Speaking of remixing… It’s an important part of the Commons movement and my contact with Remix the Commons are probably helping me understand these things. Part of what the movement is showing is that the practice of working with recordings isn’t neutral. There’s an interesting connection with collages and graffiti, here, as it’s the material itself which is transformed. No wonder culture jamming is emerging so readily.
Social, economic, legal, and political dimensions may have dominated my thoughts about work with recordings. I’m finally getting into “digital æsthetics”. In fact, the most recent episode of France Culture’s Place de la toile (in French) revolves around the relationship between art and digital technology. Was struck by some comments about shifts in the status of artists and their works, but only because it’s something I find essential but rarely discussed. What may have had the deeper impact on me, though, has to do with æsthetics, including musical æsthetics (though they focus on visual arts). For instance, a comment about digital technology being like perspective, in art history, has helped me realize something rather deep about work with samples.
All of these realizations have made me listen in new ways. I was already aware of (and interested in) soundscapes. And I’ve been accustomed to listening through recording for a while. For instance, field recordings were the main part of my doctoral field research and, a few years later, I made informal field recordings in a variety of situations, using a portable MP3 player/recorder. All of these things contribute to the way I listen to things. (Quite difficult to explain, of course, but it has a lot to do with attention.)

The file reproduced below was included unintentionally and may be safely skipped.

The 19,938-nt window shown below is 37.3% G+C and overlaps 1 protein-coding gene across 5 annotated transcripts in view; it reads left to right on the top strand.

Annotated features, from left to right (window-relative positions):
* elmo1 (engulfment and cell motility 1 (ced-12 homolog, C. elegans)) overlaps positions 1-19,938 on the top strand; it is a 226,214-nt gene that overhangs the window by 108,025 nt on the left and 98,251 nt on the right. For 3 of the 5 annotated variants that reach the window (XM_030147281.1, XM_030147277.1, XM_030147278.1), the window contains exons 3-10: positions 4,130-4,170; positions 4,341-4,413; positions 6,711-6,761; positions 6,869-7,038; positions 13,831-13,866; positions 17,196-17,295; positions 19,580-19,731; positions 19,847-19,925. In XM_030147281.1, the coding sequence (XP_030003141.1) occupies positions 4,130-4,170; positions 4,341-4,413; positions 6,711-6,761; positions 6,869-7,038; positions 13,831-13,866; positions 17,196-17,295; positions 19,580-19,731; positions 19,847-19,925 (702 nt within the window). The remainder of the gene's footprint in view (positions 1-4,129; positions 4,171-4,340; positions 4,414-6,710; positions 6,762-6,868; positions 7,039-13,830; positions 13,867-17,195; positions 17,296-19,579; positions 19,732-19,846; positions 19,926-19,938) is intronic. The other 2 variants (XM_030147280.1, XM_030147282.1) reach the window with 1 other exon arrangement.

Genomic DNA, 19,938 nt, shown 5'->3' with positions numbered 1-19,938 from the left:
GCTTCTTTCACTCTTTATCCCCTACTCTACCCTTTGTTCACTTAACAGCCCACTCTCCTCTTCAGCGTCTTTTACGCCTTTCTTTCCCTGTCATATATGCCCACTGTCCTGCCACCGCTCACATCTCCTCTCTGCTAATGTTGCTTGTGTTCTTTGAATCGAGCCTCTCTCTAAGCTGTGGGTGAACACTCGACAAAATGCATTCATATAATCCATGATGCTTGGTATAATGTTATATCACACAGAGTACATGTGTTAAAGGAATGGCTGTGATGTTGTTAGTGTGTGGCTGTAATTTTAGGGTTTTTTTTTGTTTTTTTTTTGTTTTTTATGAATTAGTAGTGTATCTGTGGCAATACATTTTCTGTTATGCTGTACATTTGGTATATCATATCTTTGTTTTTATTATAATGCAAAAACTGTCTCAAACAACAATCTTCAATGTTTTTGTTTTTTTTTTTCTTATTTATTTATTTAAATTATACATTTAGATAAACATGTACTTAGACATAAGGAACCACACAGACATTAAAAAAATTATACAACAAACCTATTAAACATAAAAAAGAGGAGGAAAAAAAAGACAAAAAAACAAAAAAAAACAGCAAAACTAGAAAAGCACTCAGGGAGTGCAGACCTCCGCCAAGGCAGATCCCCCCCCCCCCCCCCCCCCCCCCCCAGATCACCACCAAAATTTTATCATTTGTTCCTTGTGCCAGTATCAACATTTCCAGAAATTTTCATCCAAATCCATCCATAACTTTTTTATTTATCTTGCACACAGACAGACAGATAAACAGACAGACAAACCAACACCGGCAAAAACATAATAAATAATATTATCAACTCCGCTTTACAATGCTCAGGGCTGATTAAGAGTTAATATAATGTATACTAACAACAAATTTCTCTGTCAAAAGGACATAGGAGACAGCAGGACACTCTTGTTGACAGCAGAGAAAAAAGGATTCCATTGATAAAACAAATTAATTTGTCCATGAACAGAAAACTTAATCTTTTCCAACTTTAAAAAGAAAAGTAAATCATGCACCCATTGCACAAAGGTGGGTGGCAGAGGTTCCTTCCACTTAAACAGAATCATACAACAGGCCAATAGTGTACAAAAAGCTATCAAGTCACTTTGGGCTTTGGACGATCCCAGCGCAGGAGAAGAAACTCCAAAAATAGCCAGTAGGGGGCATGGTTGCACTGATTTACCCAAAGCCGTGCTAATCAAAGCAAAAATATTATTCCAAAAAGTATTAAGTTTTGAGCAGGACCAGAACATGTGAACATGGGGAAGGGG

Until now, though, I haven’t been so engaged in playing with sound after the fact. In creating something with those recordings. In hearing the world as musical material. Apart from a few things related to my since-defunct ethnography podcast (including creating a jingle), the last time I did so was in 1990 and quite a few things have changed, in the meantime.
Actually, one thing which changed a lot for me is the chilling effect surrounding legality of recording practices. It was a big part of my field recording experience, and I have chills just thinking about the whole issue. Which makes me really careful not to record anything identifiable.
Still, I was able to go beyond my fears when I recorded the following using Loopy on my iPad, while standing in the bus: BusDuBass.
The experience of recording this reminded me of two apps from Reality Jockeys that I find fascinating:
In both cases, the main idea is that ambient sounds are processed to produce an even more complex aural experience than you would get otherwise. In a way, it’s the acoustic component of “augmented reality”. While the tech world focuses on visuals, I for one wish that more attention were paid to sounds.